The Financial Services Commission of Ontario has released the Fourth Edition of its Dispute Resolution Practice Code. This edition incorporates improvements arising out of extensive consultations with industry and client stakeholders, and draws on our experience in conducting mediations and arbitrations over the past 10 years.
Dispute resolution services at the Commission include mediation, neutral evaluation, arbitration and appeals. The Code provides comprehensive, easy-to-read information about the processes involved. The new Rules included in this edition are effective May 31, 2001, for both new applications and existing cases in the Dispute Resolution process. The only exception is for arbitration cases where a pre-hearing was held before May 31, 2001. In those cases, the old rules apply unless the parties agree or an arbitrator orders otherwise. The old forms will be accepted until June 29, 2001. The Rules portion of the Code is made by the Commission's Director of Arbitrations under the authority of section 21 of the Insurance Act and section 25.1 of the Statutory Powers Procedure Act.
The Fourth Edition refines and expands on the Third Edition, dated April 15, 1997, Update # 1 issued on June 1, 1996, and Update # 2 issued on November 1, 1996. The Fourth Edition reflects changes prompted by the passage of the Financial Services Commission of Ontario Act, 1997, which amalgamated the former Ontario Insurance Commission with several other financial service regulators to create the Financial Services Commission of Ontario on July 1, 1998. In addition, the Red Tape Reduction Act, 1999 resulted in changes to the Statutory Powers Procedure Act, giving adjudicative bodies greater powers to manage and streamline their process.
Key Changes in the Fourth Edition
Users should be aware of a number of important changes in the Fourth Edition of the Code. To facilitate the transition from the Third Edition to the Fourth Edition, the format and organization of the Code has been maintained.
The Preamble to the Code now provides the time lines parties can expect for delivery of the services of the Dispute Resolution Group.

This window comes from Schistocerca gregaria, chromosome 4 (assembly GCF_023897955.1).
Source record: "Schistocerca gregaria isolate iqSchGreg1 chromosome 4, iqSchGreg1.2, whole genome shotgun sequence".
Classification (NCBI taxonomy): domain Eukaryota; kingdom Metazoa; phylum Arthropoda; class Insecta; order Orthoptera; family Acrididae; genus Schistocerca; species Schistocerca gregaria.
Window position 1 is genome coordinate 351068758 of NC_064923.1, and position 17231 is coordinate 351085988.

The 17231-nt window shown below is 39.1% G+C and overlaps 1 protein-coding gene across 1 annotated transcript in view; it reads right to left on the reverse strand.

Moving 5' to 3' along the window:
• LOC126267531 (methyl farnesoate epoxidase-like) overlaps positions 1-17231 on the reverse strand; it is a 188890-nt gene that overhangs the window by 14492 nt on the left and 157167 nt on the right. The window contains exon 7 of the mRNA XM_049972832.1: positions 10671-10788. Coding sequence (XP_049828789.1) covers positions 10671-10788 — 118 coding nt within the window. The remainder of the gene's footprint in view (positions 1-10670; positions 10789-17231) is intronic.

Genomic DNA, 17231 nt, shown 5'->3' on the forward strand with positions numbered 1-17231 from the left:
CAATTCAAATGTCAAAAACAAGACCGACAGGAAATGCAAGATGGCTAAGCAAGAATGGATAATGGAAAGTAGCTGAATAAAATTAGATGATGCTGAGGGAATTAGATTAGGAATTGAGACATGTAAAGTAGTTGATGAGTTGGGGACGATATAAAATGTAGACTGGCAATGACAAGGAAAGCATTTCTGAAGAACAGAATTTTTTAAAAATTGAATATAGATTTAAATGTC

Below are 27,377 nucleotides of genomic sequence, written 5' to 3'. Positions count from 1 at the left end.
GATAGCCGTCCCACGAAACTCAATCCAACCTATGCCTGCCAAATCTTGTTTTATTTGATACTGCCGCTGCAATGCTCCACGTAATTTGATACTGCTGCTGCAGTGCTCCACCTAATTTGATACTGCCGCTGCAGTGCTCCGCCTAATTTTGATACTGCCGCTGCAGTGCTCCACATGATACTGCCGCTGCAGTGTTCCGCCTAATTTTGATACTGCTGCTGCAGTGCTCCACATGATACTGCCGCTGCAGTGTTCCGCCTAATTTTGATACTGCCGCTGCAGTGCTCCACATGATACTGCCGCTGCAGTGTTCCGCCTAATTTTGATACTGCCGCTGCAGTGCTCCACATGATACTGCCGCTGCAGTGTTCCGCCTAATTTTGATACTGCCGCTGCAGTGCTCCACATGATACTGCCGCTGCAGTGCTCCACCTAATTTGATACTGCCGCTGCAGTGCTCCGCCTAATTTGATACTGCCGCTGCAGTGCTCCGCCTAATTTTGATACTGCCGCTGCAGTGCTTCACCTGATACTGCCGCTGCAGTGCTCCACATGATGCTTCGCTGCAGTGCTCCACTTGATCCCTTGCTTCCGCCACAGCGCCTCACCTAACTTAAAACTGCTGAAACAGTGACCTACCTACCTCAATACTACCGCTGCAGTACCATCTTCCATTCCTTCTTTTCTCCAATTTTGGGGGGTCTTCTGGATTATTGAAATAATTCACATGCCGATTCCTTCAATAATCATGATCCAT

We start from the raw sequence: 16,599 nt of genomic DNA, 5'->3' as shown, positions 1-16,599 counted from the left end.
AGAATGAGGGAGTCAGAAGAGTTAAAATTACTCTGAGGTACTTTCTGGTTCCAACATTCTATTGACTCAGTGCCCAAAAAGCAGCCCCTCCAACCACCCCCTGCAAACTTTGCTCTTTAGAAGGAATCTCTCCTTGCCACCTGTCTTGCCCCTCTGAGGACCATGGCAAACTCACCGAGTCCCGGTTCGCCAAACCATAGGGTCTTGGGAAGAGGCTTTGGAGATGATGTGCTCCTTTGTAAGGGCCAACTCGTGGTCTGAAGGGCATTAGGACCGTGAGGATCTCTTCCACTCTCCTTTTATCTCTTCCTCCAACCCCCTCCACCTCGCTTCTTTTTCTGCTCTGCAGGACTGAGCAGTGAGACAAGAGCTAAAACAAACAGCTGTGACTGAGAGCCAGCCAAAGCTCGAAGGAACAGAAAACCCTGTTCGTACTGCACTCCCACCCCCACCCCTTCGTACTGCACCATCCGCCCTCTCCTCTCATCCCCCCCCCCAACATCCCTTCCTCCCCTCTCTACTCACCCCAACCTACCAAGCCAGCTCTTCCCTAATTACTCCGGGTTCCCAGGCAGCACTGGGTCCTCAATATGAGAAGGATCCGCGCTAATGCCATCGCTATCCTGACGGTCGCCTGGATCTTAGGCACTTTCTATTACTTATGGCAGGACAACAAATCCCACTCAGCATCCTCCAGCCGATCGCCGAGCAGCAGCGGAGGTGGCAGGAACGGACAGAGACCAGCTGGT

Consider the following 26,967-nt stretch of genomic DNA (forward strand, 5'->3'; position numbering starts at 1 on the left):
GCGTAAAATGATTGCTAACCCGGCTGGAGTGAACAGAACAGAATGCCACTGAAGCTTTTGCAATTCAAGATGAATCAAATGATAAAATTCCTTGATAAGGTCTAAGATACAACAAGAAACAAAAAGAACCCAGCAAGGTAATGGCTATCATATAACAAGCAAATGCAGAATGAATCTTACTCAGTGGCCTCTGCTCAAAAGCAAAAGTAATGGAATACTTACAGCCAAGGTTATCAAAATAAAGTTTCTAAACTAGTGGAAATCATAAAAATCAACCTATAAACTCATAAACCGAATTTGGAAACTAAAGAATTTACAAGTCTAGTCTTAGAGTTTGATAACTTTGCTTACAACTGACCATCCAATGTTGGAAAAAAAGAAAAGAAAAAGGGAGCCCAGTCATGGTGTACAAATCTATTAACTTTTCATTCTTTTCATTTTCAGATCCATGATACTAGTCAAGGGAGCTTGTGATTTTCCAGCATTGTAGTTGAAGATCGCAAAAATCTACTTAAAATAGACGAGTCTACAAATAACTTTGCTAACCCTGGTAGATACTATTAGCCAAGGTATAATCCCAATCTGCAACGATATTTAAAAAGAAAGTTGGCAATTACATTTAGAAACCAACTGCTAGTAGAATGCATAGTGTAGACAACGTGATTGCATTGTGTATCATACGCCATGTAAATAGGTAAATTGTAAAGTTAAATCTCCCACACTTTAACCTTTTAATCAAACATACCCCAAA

Extensive changes have been made to Rules of Procedure (Section A) to better protect the interests of a party with a disability, to promote earlier document production, to expand the accessibility to neutral evaluation at the Commission, to encourage earlier identification and notification of potential witnesses, and to clarify the penalties associated with a failure to comply with undertakings or orders.
The Practice Notes (Section C) have been revised to reflect the changes to the Rules of Procedure in Section A. Five new practice notes have been added including: Practice Note 3, Participation and Representation at Dispute Resolution ("Authority to Bind") which replaces the former Practice Note 3 entitled Authority to Bind; Practice Note 6, Neutral Evaluation at the Financial Services Commission; Practice Note 11, Jurisdictional Issues Arising in Mediation; Practice Note 12, What Claimants need to know about Designated Assessment Centres; Practice Note 13, What Insurers need to know when referring issues to a Designated Assessment Centre.
Section D, Fees and Assessments, updates the fees and assessments for the dispute resolution process. Section E, Settlement Regulation, and Section F, Expense Regulation, remain unchanged.
Finally, the Dispute Resolution Forms in Section G have been completely revised to provide a clearer, more "user friendly" format as well as to reflect some of the new requirements for early production of documents under the Rules of Procedure.
Chief Executive Officer and
Superintendent of Financial Services
May 18, 2001